Biden’s commission on court reform kicks off

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Biden’s commission on court reform kicks off

SCOTUS news

By Katie Barlow


at 4:37 pm

Members of the commission take an oath during the first public session on Zoom

President Joe Biden’s Supreme Court commission met for the first time in public on Wednesday. Although the meeting mainly consisted of formalities, the commissioners previewed some of the issues they will examine over the next six months, including proposals to increase the number of judges, impose term limits, limit the jurisdiction of the court, or Order that only a majority of the courts have jurisdiction Members can invalidate an act of Congress.

Biden appointed the 36-person commission after many Liberals urged Congress to expand the court or carry out other reforms. The commission, made up of legal scholars, retired judges and practicing lawyers, has the task of examining various reform ideas and submitting a report to the President. However, it will not suggest taking any particular action or avoiding it.

“We are not tasked with making specific recommendations,” Christina Rodríguez, co-chair of the commission, told the group. “Rather, we should provide an assessment of the merits and legitimacy of certain reform proposals that are being discussed today.”

Rodríguez, a professor at Yale Law School and a former Justice Department official, shared the driver’s seat with co-chair Bob Bauer, a NYU law professor and former White House attorney for President Barack Obama. The virtual meeting began with the swearing-in of the commissioners present and the approval of the commission’s statutes.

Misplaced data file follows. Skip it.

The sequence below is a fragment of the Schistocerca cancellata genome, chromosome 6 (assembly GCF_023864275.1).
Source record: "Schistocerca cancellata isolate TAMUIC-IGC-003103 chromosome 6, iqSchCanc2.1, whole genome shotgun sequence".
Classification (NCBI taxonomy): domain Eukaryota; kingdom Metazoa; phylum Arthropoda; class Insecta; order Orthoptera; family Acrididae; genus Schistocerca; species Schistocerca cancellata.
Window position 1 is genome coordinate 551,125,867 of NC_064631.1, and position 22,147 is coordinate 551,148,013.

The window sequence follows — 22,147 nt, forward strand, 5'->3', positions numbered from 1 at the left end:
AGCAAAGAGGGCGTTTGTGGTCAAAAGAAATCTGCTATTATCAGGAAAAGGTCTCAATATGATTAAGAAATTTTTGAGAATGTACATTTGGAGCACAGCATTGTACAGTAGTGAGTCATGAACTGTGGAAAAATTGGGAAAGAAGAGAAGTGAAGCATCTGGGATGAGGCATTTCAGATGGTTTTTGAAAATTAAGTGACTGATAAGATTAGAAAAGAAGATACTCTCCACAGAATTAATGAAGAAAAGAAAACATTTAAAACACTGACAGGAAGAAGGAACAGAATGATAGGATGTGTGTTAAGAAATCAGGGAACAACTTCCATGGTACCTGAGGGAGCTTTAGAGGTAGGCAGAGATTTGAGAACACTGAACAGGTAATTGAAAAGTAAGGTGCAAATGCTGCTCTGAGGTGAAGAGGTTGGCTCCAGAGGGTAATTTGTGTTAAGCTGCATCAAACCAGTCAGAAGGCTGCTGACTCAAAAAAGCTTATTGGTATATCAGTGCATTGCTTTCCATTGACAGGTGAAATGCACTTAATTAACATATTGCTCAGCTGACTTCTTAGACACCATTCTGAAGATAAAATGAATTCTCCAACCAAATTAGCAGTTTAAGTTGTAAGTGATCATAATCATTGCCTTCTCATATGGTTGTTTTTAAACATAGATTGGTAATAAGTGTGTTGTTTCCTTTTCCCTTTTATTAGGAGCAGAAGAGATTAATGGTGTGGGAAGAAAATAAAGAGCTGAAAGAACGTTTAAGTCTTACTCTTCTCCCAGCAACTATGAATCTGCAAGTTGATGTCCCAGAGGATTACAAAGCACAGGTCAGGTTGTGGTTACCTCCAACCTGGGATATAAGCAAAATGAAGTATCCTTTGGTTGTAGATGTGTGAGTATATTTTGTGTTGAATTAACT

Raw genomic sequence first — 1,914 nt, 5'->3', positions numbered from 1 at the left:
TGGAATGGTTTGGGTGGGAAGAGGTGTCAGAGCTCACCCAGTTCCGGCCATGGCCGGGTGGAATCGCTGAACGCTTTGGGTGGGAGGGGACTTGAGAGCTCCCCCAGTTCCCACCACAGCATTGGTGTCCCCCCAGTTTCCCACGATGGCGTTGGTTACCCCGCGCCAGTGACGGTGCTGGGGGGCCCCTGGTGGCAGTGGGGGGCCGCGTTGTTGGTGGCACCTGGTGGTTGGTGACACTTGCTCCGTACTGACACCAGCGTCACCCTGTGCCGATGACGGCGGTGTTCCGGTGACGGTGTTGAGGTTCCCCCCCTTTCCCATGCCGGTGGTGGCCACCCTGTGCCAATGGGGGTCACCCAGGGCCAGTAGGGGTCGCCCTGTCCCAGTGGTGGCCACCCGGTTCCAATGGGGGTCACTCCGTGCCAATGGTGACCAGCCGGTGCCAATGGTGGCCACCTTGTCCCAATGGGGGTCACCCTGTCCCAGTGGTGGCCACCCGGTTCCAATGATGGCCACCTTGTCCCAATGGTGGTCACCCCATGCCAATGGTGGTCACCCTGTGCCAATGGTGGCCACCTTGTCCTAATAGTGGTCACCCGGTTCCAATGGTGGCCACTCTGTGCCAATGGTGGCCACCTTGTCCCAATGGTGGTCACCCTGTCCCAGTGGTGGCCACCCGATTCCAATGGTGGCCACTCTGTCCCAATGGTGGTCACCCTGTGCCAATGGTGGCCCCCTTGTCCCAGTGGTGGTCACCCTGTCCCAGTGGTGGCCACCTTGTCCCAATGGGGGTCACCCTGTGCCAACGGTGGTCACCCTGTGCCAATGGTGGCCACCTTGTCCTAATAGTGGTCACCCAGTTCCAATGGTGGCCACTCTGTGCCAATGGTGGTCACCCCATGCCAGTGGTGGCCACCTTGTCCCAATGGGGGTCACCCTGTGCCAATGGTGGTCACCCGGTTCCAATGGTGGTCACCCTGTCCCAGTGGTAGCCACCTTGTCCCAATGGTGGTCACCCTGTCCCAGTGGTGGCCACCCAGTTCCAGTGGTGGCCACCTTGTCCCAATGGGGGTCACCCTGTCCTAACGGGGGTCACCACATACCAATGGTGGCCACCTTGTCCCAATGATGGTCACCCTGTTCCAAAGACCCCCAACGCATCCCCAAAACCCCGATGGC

Several members then summarized the five areas the Commission will examine: (1) The genesis of the reform debate, including why Supreme Court reform has been a debate throughout the country’s history and what has recently been the factors to debate Contribute to (2) the role of the court in our constitutional system, including debates about the scope of judicial review and the court’s power to invalidate the actions of other branches of government, (3) tenure and turnover of judges, (4) membership and size of the court, including proposals to expand the size of the court; and (5) the court’s case selection process, the shadow minutes, and the court’s interactions with the public.

The meeting was scheduled for 90 minutes, but the commission was interrupted in less than half an hour.

The Commission will hold six public meetings over the next 180 days, the final report of which will be presented to the President. At least two of these meetings, one in late June and one in late July, will contain public statements from 24 witnesses who will provide written statements and answer questions from Commissioners.

The Commission will publish drafts of the report on its website, along with records of its public meetings. Bauer emphasized the Commission’s wish for public comments on the five priority areas, which should be submitted by August 15th.

The next public meeting of the commission will be held at the end of June with testimony.